After my last blog I’m hoping that you’re feeling a bit more confident about using storytelling to structure your early years PE lessons. If you’ve already started storytelling, please get in touch and let me know how it is going. Here are some steps you may like to take to help you prepare if you’ve not had a chance to implement it yet.
- Focus on age appropriate movements and language.
If you would like some guidance with this please visit www.onceapelesson.com
- Find a story you enjoy; this will help you tell the story better.
- Get all the FACTS together. Ask yourself the following questions and answer them while planning your lesson;
- How will you chunk the story and tell it in sections, allowing for activity in between?
- Which part of the story will lead to which movement tasks?
- How will you organise the students in to this story?
- Will students help you tell this story?
- What equipment will you need to help you tell the story and what equipment will you need for the students to complete the practical tasks?
- Are students going to be left with a problem to solve?
- What are the main physical developments you would like your students to make?
- Are there any special messages you would like to express during your lesson? For example, being kind / sharing / taking risks etc.
For more ideas on extra messages you can spread during your PE lessons, visit www.onceuponaprlesson.com
- This is an important one, which you will get better at with time; can you predict any questions which your students may ask about the game or the story?
It’s always good to have some answers in your back pocket. Although some questions will catch you completely off guard, this is where the creativity begins.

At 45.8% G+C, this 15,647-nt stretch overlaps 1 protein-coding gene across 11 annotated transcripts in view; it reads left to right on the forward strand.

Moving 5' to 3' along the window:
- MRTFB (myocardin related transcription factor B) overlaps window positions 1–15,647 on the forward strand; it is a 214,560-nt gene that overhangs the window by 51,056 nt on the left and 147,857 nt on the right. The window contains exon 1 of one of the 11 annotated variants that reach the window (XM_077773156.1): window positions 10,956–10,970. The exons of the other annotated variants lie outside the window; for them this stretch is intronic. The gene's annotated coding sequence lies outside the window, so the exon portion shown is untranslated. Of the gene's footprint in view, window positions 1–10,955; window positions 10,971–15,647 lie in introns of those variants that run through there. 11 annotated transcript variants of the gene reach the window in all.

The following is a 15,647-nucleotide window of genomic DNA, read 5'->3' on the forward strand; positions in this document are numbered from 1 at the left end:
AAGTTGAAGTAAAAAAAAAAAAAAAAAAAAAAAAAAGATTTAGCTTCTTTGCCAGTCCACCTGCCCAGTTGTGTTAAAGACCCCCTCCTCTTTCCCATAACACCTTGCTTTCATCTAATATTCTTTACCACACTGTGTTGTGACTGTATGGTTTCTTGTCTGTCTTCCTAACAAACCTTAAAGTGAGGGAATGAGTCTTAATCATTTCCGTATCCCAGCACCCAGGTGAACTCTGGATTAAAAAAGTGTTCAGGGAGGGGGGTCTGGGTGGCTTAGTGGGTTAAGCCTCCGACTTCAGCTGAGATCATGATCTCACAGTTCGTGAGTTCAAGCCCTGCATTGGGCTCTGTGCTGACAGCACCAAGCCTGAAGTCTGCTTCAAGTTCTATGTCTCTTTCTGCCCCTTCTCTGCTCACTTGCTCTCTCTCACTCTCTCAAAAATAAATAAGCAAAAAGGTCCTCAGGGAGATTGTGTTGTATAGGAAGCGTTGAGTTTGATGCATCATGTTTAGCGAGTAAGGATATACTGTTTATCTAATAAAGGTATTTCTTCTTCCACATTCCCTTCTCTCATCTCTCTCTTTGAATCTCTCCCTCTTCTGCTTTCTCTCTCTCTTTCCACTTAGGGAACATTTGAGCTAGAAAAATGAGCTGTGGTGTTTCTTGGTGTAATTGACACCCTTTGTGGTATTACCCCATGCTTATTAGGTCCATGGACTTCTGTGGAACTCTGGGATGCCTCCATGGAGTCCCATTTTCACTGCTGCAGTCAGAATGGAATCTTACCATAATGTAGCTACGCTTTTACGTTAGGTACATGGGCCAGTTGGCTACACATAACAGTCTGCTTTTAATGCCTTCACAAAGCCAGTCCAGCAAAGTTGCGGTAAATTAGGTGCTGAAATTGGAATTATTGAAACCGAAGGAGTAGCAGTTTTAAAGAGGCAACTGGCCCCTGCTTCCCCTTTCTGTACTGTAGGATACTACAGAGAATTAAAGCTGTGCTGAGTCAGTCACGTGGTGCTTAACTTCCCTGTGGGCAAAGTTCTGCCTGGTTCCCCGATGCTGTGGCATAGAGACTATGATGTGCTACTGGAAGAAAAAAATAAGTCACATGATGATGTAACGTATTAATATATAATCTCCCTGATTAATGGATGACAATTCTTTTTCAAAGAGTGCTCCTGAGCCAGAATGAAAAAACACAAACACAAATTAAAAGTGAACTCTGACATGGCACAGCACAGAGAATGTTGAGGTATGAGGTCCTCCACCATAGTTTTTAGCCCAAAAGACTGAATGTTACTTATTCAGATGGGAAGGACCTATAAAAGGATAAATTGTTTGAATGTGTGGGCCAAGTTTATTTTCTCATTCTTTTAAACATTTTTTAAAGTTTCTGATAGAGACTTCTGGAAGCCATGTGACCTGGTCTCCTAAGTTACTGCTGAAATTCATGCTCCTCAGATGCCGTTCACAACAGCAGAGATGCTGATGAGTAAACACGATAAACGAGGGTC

As you get used to this process you can start sharing the stories and games between classes, adding slight progressions for different levels and maybe use similar games but different stories. Do not feel guilty for repeating games. Students won’t mind at all and learning is maximised through repetition. As the age old maxim goes, “Repetitio est mater studiorum” (Repetition is the mother of learning).
Trust me, planning will become easier and your confidence in telling stories will grow.
Many people struggle to decide which stories to tell. You could think back to which stories you enjoyed as a child. If you work internationally, you could research the culture you teach in to see if there are any well-known stories you can use. Personally, I like to collaborate with the class teacher to see which stories they are teaching in class and for how long, I can then incorporate the same story in my lessons and tailor activities to fit.
I hope the points have helped you. If you have any different ideas or if you have any feedback on the ideas which I have shared please email me at firstname.lastname@example.org
I would love to hear your ideas and feedback as together we can maximise the learning and enjoyment which takes place during early years PE lessons!